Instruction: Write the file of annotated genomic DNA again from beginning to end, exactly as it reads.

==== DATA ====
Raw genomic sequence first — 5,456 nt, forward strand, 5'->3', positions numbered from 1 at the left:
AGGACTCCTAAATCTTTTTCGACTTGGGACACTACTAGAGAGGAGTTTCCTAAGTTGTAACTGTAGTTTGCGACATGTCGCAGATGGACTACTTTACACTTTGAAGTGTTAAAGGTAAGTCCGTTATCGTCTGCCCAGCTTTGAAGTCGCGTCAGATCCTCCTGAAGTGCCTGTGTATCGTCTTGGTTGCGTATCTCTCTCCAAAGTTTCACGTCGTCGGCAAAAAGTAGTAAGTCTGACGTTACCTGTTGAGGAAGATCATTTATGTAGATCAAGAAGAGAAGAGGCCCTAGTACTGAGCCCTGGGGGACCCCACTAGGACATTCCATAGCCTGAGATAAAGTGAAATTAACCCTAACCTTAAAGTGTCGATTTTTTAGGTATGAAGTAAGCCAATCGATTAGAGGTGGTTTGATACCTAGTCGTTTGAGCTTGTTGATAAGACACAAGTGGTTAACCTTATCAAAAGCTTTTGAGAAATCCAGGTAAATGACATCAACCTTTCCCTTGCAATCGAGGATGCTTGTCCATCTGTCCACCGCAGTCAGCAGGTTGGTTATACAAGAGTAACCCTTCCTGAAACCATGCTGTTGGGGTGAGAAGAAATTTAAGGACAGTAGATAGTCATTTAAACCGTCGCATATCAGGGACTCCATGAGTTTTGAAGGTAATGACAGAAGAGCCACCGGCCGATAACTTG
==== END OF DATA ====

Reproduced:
Raw genomic sequence first — 5,456 nt, forward strand, 5'->3', positions numbered from 1 at the left:
AGGACTCCTAAATCTTTTTCGACTTGGGACACTACTAGAGAGGAGTTTCCTAAGTTGTAACTGTAGTTTGCGACATGTCGCAGATGGACTACTTTACACTTTGAAGTGTTAAAGGTAAGTCCGTTATCGTCTGCCCAGCTTTGAAGTCGCGTCAGATCCTCCTGAAGTGCCTGTGTATCGTCTTGGTTGCGTATCTCTCTCCAAAGTTTCACGTCGTCGGCAAAAAGTAGTAAGTCTGACGTTACCTGTTGAGGAAGATCATTTATGTAGATCAAGAAGAGAAGAGGCCCTAGTACTGAGCCCTGGGGGACCCCACTAGGACATTCCATAGCCTGAGATAAAGTGAAATTAACCCTAACCTTAAAGTGTCGATTTTTTAGGTATGAAGTAAGCCAATCGATTAGAGGTGGTTTGATACCTAGTCGTTTGAGCTTGTTGATAAGACACAAGTGGTTAACCTTATCAAAAGCTTTTGAGAAATCCAGGTAAATGACATCAACCTTTCCCTTGCAATCGAGGATGCTTGTCCATCTGTCCACCGCAGTCAGCAGGTTGGTTATACAAGAGTAACCCTTCCTGAAACCATGCTGTTGGGGTGAGAAGAAATTTAAGGACAGTAGATAGTCATTTAAACCGTCGCATATCAGGGACTCCATGAGTTTTGAAGGTAATGACAGAAGAGCCACCGGCCGATAACTTG